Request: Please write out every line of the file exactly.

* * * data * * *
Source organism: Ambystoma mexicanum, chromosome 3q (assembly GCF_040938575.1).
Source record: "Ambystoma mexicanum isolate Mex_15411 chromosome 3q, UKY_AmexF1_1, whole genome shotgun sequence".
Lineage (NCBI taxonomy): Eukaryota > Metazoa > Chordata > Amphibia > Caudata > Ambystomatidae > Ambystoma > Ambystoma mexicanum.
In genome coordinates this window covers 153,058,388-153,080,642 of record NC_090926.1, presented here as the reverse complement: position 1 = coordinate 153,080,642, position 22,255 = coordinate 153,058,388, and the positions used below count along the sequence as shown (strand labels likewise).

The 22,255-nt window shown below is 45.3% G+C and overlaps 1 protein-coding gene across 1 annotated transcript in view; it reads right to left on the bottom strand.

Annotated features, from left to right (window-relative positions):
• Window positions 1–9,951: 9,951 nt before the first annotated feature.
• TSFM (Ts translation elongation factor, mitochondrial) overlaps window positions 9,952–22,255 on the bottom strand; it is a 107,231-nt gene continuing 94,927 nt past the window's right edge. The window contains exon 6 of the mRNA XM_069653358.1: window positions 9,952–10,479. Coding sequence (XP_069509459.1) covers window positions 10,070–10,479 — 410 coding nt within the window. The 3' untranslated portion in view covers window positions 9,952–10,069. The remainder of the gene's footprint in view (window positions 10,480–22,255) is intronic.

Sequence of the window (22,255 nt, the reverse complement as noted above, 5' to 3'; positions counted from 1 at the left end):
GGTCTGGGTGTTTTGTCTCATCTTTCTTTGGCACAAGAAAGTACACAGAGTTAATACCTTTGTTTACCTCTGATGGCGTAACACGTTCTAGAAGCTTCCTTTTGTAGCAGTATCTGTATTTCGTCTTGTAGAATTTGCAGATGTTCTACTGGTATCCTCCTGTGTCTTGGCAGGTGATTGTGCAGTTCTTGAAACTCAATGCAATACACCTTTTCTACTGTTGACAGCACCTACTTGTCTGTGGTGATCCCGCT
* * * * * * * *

Source organism: Ambystoma mexicanum, chromosome 3q (assembly GCF_040938575.1).
Source record: "Ambystoma mexicanum isolate Mex_15411 chromosome 3q, UKY_AmexF1_1, whole genome shotgun sequence".
Lineage (NCBI taxonomy): Eukaryota > Metazoa > Chordata > Amphibia > Caudata > Ambystomatidae > Ambystoma > Ambystoma mexicanum.
In genome coordinates this window covers 153,058,388-153,080,642 of record NC_090926.1, presented here as the reverse complement: position 1 = coordinate 153,080,642, position 22,255 = coordinate 153,058,388, and the positions used below count along the sequence as shown (strand labels likewise).

The 22,255-nt window shown below is 45.3% G+C and overlaps 1 protein-coding gene across 1 annotated transcript in view; it reads right to left on the bottom strand.

Annotated features, from left to right (window-relative positions):
• Window positions 1–9,951: 9,951 nt before the first annotated feature.
• TSFM (Ts translation elongation factor, mitochondrial) overlaps window positions 9,952–22,255 on the bottom strand; it is a 107,231-nt gene continuing 94,927 nt past the window's right edge. The window contains exon 6 of the mRNA XM_069653358.1: window positions 9,952–10,479. Coding sequence (XP_069509459.1) covers window positions 10,070–10,479 — 410 coding nt within the window. The 3' untranslated portion in view covers window positions 9,952–10,069. The remainder of the gene's footprint in view (window positions 10,480–22,255) is intronic.

Sequence of the window (22,255 nt, the reverse complement as noted above, 5' to 3'; positions counted from 1 at the left end):
GGTCTGGGTGTTTTGTCTCATCTTTCTTTGGCACAAGAAAGTACACAGAGTTAATACCTTTGTTTACCTCTGATGGCGTAACACGTTCTAGAAGCTTCCTTTTGTAGCAGTATCTGTATTTCGTCTTGTAGAATTTGCAGATGTTCTACTGGTATCCTCCTGTGTCTTGGCAGGTGATTGTGCAGTTCTTGAAACTCAATGCAATACACCTTTTCTACTGTTGACAGCACCTACTTGTCTGTGGTGATCCCGCT